Comptroller Peter Franchot said the money, recently included in the governor's 2014 budget, is a "bailout" that rewards bad financial decisions by a university. Towson President Maravene Loeschke decided last month to eliminate the university's baseball and men's soccer programs because of insufficient funding and a lack of gender equity in the university's sports.
"With all due respect to the governor, I am not sure that it's his role to say baseball lives and soccer dies," Franchot said. "That strikes me as arbitrary. I hope that both programs are immediately reinstalled.
"[But] using taxpayer dollars for college athletic programs opens up a can of worms, which is all public universities asking for help with their athletic programs. It's not good fiscal policy. The legislature generally says, 'If you give Towson a couple of hundred thousand dollars, what about
O'Malley's spokeswoman didn't respond to requests for comment Wednesday.
Franchot and O'Malley became involved in the issue last month after they voted against an unrelated contract that came before the state Board of Public Works concerning the construction of a classroom and office building at Towson's new Harford County campus. They then requested that Loeschke come before the state's financial oversight panel to explain the decision to cut the sports programs.
O'Malley's plan resulted from a one-on-one meeting with Loeschke last week. Loeschke is still expected to appear before the board April 17.
Whether the funding is approved is up to the General Assembly, which is in final budget deliberations. The governor also indicated that he would include another $300,000 in the 2015 budget for the baseball team on the condition that the program is self-sufficient within two years.
"We're looking at all the options still; we haven't come to a conclusion yet," said Kasemeyer, a Democrat who represents Baltimore and Howard counties. "There is a right way to do things, and we should do it the right way."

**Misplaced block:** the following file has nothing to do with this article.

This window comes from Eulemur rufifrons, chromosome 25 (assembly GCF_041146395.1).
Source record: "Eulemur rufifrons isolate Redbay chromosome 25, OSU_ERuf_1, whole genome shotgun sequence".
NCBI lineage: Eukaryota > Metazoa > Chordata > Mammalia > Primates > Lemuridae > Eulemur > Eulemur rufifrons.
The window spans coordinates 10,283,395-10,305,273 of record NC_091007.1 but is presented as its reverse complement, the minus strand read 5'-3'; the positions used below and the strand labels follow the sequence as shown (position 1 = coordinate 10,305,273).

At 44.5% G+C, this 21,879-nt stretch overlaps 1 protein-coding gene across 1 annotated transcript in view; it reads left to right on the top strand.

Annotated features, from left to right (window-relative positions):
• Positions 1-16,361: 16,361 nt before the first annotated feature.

Among their considerations is a recommendation by legislative budget analysts that if the state agrees to provide money, it come in the form of a loan.
"You hire a staff and an administration to run a school, and if that's the decision they make, that's the decision they make; it doesn't have to be popular," he said. "If the people hired aren't making good decisions, then you hire new administrators. It's a terrible policy decision, because then we'll have to address that for other schools, and that's not where state funding should go."
State Treasurer Nancy K. Kopp, who is the third member of the Board of Public Works and who voted for the Towson construction contract last month, also has reservations about using tax dollars to fund college athletics.
"Ultimately, she thinks it's a decision for the university," her spokeswoman, Susanne Brogan, said about Towson cutting sports teams.
Some are concerned the governor's plan conflicts with a
In this case, Mike Lurie, spokesman for the system, said any action by the governor and General Assembly would trump the policy.
"Outside of this specific instance, however, the Board of Regents has established an expectation that state dollars should not be used to support intercollegiate athletics," Lurie said in an email.
Towson isn't the first member of the university system to eliminate athletic programs.
Last year, University of Maryland, College Park President Wallace D. Loh accepted a task force's recommendation to cut eight of the university's 27 sports programs. Men's track raised enough money to continue, and a commission has been established to consider whether to reverse some of the cuts now that the school is joining the Big Ten Conference in 2014.
Mike Halligan of Timonium tried every way he could think of to save his daughter's swimming team at Maryland, including contacting the governor and legislators to petition them to intervene. Ultimately, his daughter, Amy, transferred to Western Kentucky University, and he returned his diploma and class ring when the sports teams were eliminated.
Halligan said he is disappointed that he couldn't persuade O'Malley to take action back then, but he is glad to see the governor's efforts now.
Halligan said Maryland should support collegiate athletics financially as many other states do, and he hopes this most recent decision spurs change.
At issue is finances, not Title IX gender-equality concerns, he said. College athletics are under enormous pressure to "play big-time sports, and big-time sports cost a lot of money, and someone has to pay for it."
"I appreciate [O'Malley] stepping up to save the program, at least one of the two," Halligan said. "I am happy that he is saving them, but there is a bit of melancholy.
"I would hope that the state would reconsider its position and make monies available to the athletic departments throughout the state."